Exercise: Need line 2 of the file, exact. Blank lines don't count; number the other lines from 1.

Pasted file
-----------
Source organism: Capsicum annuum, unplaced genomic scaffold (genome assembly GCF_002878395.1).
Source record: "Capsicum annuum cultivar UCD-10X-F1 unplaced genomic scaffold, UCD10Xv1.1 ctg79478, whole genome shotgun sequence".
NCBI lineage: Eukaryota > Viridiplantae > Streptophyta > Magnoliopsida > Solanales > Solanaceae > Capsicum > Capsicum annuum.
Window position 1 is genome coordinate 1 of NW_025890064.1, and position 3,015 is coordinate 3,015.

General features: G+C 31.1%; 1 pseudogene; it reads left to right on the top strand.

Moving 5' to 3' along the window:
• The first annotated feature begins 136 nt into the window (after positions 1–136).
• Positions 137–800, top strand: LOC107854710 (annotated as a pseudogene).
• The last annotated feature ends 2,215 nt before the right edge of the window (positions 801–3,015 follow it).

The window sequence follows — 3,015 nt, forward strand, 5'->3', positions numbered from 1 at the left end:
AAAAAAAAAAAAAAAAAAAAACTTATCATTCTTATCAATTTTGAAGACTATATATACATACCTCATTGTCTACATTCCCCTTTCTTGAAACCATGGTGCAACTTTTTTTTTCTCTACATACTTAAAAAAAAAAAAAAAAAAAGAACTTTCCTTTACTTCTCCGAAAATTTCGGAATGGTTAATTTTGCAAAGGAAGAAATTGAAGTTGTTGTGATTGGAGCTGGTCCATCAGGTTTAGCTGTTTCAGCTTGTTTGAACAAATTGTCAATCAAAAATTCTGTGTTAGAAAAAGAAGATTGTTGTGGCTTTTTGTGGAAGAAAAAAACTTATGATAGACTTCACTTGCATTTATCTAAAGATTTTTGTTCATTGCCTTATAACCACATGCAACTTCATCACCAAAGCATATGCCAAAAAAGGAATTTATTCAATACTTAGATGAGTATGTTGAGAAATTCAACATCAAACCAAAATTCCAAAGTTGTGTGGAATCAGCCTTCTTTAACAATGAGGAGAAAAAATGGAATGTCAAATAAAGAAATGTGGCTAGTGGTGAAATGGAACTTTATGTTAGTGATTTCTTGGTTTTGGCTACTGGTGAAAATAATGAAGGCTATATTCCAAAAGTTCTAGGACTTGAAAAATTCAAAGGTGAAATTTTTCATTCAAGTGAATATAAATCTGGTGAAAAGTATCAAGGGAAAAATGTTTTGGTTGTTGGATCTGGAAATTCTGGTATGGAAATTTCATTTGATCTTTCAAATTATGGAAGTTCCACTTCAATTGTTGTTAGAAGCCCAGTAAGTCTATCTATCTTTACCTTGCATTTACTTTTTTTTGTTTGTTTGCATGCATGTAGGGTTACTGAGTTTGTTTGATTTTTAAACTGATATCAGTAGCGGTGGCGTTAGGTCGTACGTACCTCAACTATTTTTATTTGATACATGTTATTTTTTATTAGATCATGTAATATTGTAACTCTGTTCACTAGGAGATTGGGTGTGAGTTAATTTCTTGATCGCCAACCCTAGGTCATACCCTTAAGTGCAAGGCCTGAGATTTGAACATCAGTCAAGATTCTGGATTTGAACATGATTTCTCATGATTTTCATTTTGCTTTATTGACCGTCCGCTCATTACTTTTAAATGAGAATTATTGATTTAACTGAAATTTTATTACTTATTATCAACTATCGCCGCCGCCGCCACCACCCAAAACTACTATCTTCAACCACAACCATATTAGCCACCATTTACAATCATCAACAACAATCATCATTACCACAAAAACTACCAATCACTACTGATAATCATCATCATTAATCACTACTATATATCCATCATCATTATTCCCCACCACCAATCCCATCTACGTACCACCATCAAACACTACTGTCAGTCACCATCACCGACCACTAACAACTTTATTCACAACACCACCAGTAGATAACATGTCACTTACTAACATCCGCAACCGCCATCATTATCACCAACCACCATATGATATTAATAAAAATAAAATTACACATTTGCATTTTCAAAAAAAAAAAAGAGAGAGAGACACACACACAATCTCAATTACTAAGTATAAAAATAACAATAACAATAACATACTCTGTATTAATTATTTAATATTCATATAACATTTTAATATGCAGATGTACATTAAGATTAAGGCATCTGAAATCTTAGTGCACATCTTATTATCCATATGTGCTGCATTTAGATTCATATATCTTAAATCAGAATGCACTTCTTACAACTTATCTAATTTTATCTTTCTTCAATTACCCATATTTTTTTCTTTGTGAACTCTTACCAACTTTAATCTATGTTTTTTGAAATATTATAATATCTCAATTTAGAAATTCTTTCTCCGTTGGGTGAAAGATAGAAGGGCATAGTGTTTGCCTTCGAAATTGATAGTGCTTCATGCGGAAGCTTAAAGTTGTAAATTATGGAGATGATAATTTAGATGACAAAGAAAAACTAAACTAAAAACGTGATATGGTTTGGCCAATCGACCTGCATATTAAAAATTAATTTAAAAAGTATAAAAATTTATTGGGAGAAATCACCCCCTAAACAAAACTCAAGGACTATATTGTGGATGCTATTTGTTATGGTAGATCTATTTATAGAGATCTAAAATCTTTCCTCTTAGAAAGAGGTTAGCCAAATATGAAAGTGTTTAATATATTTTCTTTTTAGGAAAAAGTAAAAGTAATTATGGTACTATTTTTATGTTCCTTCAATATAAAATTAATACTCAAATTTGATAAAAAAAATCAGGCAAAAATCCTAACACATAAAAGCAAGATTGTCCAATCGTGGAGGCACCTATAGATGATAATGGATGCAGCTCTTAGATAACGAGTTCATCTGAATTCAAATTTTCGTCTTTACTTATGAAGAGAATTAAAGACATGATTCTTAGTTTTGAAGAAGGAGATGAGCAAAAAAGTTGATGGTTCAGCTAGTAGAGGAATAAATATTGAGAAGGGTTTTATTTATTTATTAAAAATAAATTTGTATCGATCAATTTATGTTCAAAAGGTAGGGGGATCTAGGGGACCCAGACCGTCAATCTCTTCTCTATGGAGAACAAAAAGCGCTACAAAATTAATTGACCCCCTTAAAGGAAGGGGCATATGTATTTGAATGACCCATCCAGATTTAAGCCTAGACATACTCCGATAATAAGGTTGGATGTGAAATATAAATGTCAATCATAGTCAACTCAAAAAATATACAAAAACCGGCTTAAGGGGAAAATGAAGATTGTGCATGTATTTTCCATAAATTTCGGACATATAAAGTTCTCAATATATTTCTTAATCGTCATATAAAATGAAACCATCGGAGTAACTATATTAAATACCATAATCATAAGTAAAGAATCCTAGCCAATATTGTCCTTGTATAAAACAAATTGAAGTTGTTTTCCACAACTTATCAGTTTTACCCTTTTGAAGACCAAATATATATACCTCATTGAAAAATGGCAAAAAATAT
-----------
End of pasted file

Source record: "Capsicum annuum cultivar UCD-10X-F1 unplaced genomic scaffold, UCD10Xv1.1 ctg79478, whole genome shotgun sequence".